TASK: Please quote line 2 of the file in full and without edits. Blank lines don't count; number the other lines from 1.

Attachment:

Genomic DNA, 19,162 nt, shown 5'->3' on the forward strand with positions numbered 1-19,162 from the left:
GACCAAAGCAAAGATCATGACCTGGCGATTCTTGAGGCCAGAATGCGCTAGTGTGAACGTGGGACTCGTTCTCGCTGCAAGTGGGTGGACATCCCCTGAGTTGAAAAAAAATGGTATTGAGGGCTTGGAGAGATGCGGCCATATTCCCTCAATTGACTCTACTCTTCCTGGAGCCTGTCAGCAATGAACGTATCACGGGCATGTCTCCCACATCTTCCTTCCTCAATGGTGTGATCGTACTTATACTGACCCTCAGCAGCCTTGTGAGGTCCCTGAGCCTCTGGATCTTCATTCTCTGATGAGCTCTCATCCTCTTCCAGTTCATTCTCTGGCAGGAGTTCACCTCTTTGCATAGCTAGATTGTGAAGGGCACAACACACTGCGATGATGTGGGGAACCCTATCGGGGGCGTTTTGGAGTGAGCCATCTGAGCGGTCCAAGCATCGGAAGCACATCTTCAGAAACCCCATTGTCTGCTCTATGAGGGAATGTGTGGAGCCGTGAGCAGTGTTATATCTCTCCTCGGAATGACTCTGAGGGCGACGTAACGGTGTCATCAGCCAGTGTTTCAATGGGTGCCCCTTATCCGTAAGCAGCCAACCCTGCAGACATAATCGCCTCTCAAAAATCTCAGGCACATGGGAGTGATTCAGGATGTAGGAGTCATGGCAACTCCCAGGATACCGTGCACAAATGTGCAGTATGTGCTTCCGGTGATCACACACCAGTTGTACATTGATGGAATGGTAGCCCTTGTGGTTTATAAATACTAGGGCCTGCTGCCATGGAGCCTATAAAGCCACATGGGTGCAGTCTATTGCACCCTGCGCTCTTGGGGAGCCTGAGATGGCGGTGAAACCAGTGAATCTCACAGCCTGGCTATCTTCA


GACCAAAGCAAAGATCATGACCTGGCGATTCTTGAGGCCAGAATGCGCTAGTGTGAACGTGGGACTCGTTCTCGCTGCAAGTGGGTGGACATCCCCTGAGTTGAAAAAAAATGGTATTGAGGGCTTGGAGAGATGCGGCCATATTCCCTCAATTGACTCTACTCTTCCTGGAGCCTGTCAGCAATGAACGTATCACGGGCATGTCTCCCACATCTTCCTTCCTCAATGGTGTGATCGTACTTATACTGACCCTCAGCAGCCTTGTGAGGTCCCTGAGCCTCTGGATCTTCATTCTCTGATGAGCTCTCATCCTCTTCCAGTTCATTCTCTGGCAGGAGTTCACCTCTTTGCATAGCTAGATTGTGAAGGGCACAACACACTGCGATGATGTGGGGAACCCTATCGGGGGCGTTTTGGAGTGAGCCATCTGAGCGGTCCAAGCATCGGAAGCACATCTTCAGAAACCCCATTGTCTGCTCTATGAGGGAATGTGTGGAGCCGTGAGCAGTGTTATATCTCTCCTCGGAATGACTCTGAGGGCGACGTAACGGTGTCATCAGCCAGTGTTTCAATGGGTGCCCCTTATCCGTAAGCAGCCAACCCTGCAGACATAATCGCCTCTCAAAAATCTCAGGCACATGGGAGTGATTCAGGATGTAGGAGTCATGGCAACTCCCAGGATACCGTGCACAAATGTGCAGTATGTGCTTCCGGTGATCACACACCAGTTGTACATTGATGGAATGGTAGCCCTTGTGGTTTATAAATACTAGGGCCTGCTGCCATGGAGCCTATAAAGCCACATGGGTGCAGTCTATTGCACCCTGCGCTCTTGGGGAGCCTGAGATGGCGGTGAAACCAGTGAATCTCACAGCCTGGCTATCTTCA